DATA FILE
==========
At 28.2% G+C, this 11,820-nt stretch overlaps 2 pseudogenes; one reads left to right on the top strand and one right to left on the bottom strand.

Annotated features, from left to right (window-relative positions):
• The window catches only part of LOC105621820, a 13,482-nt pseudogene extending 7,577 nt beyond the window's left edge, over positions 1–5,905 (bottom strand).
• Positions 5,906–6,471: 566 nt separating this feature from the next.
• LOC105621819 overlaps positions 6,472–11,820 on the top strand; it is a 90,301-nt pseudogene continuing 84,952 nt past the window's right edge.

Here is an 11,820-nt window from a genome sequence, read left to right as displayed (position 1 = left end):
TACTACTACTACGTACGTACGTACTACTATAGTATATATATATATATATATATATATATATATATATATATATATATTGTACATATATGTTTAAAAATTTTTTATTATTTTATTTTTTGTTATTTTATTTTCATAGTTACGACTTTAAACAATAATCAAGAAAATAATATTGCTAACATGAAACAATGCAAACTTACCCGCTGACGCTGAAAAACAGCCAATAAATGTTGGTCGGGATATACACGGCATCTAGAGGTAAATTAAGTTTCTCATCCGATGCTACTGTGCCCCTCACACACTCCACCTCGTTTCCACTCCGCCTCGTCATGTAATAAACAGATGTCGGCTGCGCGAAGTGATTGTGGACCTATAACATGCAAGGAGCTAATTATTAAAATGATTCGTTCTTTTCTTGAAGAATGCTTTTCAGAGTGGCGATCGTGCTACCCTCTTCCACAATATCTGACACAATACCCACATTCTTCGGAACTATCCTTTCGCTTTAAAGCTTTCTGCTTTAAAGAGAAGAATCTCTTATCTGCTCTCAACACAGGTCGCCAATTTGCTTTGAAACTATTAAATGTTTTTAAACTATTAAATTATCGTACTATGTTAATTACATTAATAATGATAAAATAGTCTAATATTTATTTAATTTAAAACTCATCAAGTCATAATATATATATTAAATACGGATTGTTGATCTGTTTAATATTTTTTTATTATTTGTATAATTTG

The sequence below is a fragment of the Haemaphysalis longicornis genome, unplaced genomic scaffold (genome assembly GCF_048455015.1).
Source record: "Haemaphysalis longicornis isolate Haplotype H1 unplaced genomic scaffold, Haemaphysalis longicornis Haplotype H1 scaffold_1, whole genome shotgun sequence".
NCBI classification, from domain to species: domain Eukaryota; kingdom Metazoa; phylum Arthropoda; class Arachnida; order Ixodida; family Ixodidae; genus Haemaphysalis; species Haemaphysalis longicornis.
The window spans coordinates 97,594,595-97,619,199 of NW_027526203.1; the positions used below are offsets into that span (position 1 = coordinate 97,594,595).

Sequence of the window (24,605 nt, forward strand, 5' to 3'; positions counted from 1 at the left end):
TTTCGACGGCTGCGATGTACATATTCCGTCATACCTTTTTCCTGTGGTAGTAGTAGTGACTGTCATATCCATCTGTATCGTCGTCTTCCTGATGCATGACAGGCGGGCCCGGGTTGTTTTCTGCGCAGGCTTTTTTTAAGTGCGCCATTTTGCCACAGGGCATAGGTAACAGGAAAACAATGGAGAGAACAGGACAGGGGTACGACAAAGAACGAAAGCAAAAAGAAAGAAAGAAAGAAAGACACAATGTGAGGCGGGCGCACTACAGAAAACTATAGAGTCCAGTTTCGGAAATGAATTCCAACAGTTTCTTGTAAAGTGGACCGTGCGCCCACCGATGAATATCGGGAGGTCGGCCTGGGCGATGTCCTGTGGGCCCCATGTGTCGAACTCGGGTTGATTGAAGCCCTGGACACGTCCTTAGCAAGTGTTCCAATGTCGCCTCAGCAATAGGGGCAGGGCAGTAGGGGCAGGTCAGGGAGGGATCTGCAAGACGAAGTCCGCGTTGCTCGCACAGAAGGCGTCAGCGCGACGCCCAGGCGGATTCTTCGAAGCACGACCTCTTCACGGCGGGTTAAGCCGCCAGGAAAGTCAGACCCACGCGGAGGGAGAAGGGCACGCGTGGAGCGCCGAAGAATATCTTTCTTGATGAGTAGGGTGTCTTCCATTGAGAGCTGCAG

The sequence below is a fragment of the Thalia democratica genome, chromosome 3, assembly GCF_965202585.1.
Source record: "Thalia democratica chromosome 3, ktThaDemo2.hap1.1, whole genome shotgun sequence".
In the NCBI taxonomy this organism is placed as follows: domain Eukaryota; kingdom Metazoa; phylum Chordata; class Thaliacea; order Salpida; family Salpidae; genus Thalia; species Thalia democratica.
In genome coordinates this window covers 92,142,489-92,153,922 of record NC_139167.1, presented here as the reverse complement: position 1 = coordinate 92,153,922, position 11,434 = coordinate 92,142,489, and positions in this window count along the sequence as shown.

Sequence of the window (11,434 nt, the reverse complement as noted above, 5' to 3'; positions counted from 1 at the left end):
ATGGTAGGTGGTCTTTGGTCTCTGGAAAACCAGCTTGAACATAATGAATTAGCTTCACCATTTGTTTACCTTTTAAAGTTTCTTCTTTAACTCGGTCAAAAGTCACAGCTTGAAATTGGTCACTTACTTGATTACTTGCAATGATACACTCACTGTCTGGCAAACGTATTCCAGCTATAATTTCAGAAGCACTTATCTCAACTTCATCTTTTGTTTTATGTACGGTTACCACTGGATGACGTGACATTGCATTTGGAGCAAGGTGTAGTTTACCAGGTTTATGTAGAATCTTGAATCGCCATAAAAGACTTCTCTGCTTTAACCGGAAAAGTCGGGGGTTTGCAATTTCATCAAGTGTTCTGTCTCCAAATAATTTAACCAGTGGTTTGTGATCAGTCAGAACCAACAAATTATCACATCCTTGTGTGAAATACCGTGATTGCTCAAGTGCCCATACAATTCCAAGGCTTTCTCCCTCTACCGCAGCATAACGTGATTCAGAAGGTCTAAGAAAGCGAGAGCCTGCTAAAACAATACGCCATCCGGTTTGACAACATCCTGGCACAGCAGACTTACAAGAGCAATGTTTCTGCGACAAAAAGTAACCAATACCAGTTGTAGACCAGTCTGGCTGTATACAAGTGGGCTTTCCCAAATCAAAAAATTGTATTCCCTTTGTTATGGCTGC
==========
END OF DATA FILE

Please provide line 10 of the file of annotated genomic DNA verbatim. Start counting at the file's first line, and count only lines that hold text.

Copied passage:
NCBI classification, from domain to species: domain Eukaryota; kingdom Metazoa; phylum Arthropoda; class Arachnida; order Ixodida; family Ixodidae; genus Haemaphysalis; species Haemaphysalis longicornis.